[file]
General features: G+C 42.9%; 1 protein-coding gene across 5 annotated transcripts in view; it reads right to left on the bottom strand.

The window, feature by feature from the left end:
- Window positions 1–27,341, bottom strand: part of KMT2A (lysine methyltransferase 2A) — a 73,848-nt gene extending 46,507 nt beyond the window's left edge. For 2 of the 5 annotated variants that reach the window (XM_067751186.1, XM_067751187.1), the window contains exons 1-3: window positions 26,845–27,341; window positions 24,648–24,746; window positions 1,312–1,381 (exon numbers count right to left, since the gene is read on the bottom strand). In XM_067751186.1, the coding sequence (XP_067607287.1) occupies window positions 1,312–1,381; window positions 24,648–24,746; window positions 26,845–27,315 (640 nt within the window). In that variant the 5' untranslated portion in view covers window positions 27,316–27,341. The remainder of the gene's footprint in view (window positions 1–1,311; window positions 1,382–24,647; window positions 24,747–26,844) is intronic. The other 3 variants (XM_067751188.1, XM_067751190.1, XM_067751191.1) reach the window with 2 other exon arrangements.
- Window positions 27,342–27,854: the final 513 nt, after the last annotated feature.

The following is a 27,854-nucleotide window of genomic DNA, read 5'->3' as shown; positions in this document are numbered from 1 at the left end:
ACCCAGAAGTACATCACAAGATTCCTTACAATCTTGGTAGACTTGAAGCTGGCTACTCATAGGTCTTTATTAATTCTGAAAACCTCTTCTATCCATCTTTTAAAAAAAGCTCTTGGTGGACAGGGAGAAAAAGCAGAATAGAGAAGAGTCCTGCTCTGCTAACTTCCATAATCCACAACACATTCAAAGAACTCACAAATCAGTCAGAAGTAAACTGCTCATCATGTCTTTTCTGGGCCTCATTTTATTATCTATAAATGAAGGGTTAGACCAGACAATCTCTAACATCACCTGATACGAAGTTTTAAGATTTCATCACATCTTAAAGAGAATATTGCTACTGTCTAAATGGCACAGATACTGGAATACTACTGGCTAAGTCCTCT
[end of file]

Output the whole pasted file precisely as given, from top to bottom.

General features: G+C 42.9%; 1 protein-coding gene across 5 annotated transcripts in view; it reads right to left on the bottom strand.

The window, feature by feature from the left end:
- Window positions 1–27,341, bottom strand: part of KMT2A (lysine methyltransferase 2A) — a 73,848-nt gene extending 46,507 nt beyond the window's left edge. For 2 of the 5 annotated variants that reach the window (XM_067751186.1, XM_067751187.1), the window contains exons 1-3: window positions 26,845–27,341; window positions 24,648–24,746; window positions 1,312–1,381 (exon numbers count right to left, since the gene is read on the bottom strand). In XM_067751186.1, the coding sequence (XP_067607287.1) occupies window positions 1,312–1,381; window positions 24,648–24,746; window positions 26,845–27,315 (640 nt within the window). In that variant the 5' untranslated portion in view covers window positions 27,316–27,341. The remainder of the gene's footprint in view (window positions 1–1,311; window positions 1,382–24,647; window positions 24,747–26,844) is intronic. The other 3 variants (XM_067751188.1, XM_067751190.1, XM_067751191.1) reach the window with 2 other exon arrangements.
- Window positions 27,342–27,854: the final 513 nt, after the last annotated feature.

The following is a 27,854-nucleotide window of genomic DNA, read 5'->3' as shown; positions in this document are numbered from 1 at the left end:
ACCCAGAAGTACATCACAAGATTCCTTACAATCTTGGTAGACTTGAAGCTGGCTACTCATAGGTCTTTATTAATTCTGAAAACCTCTTCTATCCATCTTTTAAAAAAAGCTCTTGGTGGACAGGGAGAAAAAGCAGAATAGAGAAGAGTCCTGCTCTGCTAACTTCCATAATCCACAACACATTCAAAGAACTCACAAATCAGTCAGAAGTAAACTGCTCATCATGTCTTTTCTGGGCCTCATTTTATTATCTATAAATGAAGGGTTAGACCAGACAATCTCTAACATCACCTGATACGAAGTTTTAAGATTTCATCACATCTTAAAGAGAATATTGCTACTGTCTAAATGGCACAGATACTGGAATACTACTGGCTAAGTCCTCT